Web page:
When a hotel goes out of business, what happens to your vacation?

By | January 6th, 2009

Here’s a problem many travelers are likely to face in 2009: a hotel that closes its doors because of the lackluster economy, taking your vacation with it. But it doesn’t have to end badly, the way it did for Michele Greer.

Greer had booked a vacation package at the Meridian Hotel in Las Vegas back in June through Travelocity. At least that’s what she though.

On Dec. 22, four days before we were to go, I found out that our hotel had not been operational as a hotel since July. The Meridian Hotel was still listed on my Travelocity itinerary.

This afternoon, after a week of phone calls and emails, Travelocity offered a full credit in an email for the trip. The charges are still in dispute, until credited, with my bankcard.

We were very disappointed to have our holiday plans canceled. We were fortunate that we we didn’t go to Vegas and find ourselves in front of a closed hotel. This shouldn’t happen to anyone.

No, it shouldn’t. I asked Travelocity about the case. Here’s its response:

Our records show that we did phone and leave a message with the Greers last summer when the hotel went offline. Still, we recognize that we should have gone to greater lengths to make sure that they were aware of what was happening.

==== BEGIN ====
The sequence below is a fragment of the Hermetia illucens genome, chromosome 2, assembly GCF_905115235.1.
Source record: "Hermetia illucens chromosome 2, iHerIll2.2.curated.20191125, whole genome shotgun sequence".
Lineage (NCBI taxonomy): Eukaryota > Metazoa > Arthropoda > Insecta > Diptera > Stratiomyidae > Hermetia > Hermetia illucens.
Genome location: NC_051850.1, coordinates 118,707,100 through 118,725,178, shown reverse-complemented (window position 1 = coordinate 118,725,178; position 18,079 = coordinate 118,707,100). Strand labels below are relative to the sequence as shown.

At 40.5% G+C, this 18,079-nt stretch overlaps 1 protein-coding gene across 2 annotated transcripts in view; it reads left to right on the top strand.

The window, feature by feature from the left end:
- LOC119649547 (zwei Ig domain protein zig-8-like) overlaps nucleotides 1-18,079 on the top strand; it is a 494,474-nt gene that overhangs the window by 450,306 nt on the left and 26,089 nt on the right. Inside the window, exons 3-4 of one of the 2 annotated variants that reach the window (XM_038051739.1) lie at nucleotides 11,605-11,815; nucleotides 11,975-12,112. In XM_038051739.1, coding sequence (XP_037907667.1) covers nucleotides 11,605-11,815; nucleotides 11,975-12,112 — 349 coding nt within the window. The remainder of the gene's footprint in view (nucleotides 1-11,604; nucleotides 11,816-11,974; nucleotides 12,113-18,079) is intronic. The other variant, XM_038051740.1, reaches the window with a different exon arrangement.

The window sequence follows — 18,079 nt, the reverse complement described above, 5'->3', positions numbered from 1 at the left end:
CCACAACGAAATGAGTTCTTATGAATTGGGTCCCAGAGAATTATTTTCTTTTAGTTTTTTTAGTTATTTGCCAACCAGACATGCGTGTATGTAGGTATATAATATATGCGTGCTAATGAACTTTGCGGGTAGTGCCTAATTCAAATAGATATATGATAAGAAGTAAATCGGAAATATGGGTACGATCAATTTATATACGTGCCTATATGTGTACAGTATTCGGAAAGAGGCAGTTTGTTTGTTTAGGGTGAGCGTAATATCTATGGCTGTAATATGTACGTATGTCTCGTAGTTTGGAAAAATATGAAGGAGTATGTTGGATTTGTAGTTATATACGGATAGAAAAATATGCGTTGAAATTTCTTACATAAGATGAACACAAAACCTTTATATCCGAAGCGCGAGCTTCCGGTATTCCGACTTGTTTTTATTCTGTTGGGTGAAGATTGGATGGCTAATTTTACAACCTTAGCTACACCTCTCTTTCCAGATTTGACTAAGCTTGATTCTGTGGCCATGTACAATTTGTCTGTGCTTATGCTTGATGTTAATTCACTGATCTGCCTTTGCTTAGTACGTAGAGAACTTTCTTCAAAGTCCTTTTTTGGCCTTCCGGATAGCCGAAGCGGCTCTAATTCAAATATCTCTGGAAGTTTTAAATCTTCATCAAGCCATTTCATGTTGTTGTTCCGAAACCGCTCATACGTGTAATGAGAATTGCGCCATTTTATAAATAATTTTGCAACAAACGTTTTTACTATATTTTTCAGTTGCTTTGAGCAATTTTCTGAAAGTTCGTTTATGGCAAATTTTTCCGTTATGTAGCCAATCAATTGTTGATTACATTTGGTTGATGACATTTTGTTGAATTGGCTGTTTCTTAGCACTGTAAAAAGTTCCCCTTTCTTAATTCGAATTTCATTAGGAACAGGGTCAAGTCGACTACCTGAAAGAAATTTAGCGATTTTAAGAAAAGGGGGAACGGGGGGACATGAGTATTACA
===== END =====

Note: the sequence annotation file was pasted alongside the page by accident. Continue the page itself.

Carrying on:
The refund is in process and we will also send the Greers a promotional code that they can use on a future trip. We’re, of course, sorry about this and hope we can take steps to win their confidence back.

That’s a nice gesture, but could Greer have taken any steps to make sure her Vegas vacation wouldn’t be ruined?

Actually, yes.

At a time like this, when the likelihood of a hotel bankruptcy is far greater than at any time in recent history, you can take some common-sense precautions.

First, phone the hotel immediately after your reservation, no matter how you booked it. Verify your confirmation number. If you want to be extra-careful, set up a Google Alert for your hotel. It will tell you when something changes with the property.

Finally, call the hotel directly at least a week before your arrival — just to be sure.

Greer was lucky. She bought a package through Travelocity, and she had also purchased insurance. Her entire trip was protected. This underscores the value not only of travel insurance, but also of buying a package through a travel agency or tour operator.

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